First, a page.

His freethinking and his ideas thereof, are often repeated in one way or another by freethinkers today. On a side note, he was a strict vegetarian, believing it immoral to harm animals in any way. One may quite rightly say, he was a genius, well ahead of his time. And far advanced, even in the 10th Century, when compared with the religious fundamentalists that beheaded his statue earlier this year.

His philosophical poetry, at times reads like the works of modern day, so called ‘new Atheists’ much of the time.
In one poem, Al-Ma’arri writes:

“So, too, the creeds of man: the one prevails
Until the other comes; and this one fails
When that one triumphs; ay, the lonesome world
Will always want the latest fairytales.”

– ‘The lonesome World’ – Here Al-Ma’arri is convinced that the World is on its own, yet humanity cries out for something more, and in that sense, will always welcome fairytales to make the spiritual loneliness of humanity seem less so. A rather revolutionary idea in such a dark age. Reason is rejected, for the latest fashionable fairytale. The supremacy and importance of reason, becomes a key feature of Al-Ma’arri’s works.

He is also not afraid to openly criticise the leaders of faiths. A surefire way to get your head swiftly removed from the rest of your body, in Christendom at the time:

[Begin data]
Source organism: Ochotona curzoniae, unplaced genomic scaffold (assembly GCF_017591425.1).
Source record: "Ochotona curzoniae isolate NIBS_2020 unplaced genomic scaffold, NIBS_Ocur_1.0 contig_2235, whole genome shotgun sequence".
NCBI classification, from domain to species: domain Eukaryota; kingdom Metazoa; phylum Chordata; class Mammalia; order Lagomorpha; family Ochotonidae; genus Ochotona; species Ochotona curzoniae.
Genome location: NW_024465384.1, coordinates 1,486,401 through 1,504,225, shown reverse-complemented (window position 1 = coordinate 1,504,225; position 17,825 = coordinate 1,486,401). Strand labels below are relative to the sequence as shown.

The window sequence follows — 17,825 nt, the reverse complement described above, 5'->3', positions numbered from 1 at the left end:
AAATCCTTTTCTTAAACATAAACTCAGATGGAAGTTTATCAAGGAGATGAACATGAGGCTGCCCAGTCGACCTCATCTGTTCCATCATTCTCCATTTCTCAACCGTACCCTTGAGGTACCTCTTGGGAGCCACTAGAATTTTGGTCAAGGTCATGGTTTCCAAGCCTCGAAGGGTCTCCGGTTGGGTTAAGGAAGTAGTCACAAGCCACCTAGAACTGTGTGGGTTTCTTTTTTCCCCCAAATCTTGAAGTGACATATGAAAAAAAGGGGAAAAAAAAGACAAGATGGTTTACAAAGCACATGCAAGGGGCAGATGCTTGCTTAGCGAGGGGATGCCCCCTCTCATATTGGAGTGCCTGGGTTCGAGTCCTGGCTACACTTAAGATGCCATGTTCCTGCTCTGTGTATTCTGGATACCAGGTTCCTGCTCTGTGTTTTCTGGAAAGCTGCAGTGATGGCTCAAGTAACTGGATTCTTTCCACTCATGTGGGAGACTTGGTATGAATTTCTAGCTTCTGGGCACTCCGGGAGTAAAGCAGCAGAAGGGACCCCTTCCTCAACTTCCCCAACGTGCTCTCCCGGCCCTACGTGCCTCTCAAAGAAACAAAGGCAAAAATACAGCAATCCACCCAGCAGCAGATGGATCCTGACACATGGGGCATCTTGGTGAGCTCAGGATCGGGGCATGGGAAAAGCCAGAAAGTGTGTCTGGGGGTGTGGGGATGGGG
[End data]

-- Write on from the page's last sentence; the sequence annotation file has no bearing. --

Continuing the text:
“O fools, awake! The rites ye sacred hold
Are but a cheat contrived by men of old
Who lusted after wealth and gained their lust
And died in baseness-and their law is dust.”

Al-Ma’ari gives us his own distinction between those who subscribe to religious schools of thought, and those he refers to as ‘Enlightened’. To be enlightened, to Al-Ma’arri, is to give up on religious superstition:

“Hanifs (Muslims) are stumbling, Christians all astray
Jews wildered, Magians far on error’s way.
We mortals are composed of two great schools
Enlightened knaves or else religious fools.”

– For Al-Ma’arri, reason was enough to guide humanity. For Al-Ma’arri, all religion is just a tool of power over whom he considered to be fools.

He is scathing in his attack on the rise of religions, how he considers them to have perpetuated through the years, whilst at the same time he advances the cause and superiority of reason.

“Had they been left alone with Reason, they would not have accepted
a spoken lie; but the whips were raised (to strike them).
Traditions were brought to them, and they were bidden say,
“We have been told the truth”; and if they refused, the sword was
drenched (in their blood).
They were terrified by scabbards full of calamities, and tempted by
great bowls brimming over with food for largesse.”

He has no trouble using such fierce and provocative language, with his mention of the angels of Islam, Munkar and Nakir. According to Islamic tradition, after your burial upon death, and after the last mourner has left the site of your grave, Munkar and Nakir prop you up, and ask you:

“Who is your Lord? Who is your Prophet? What is your religion?”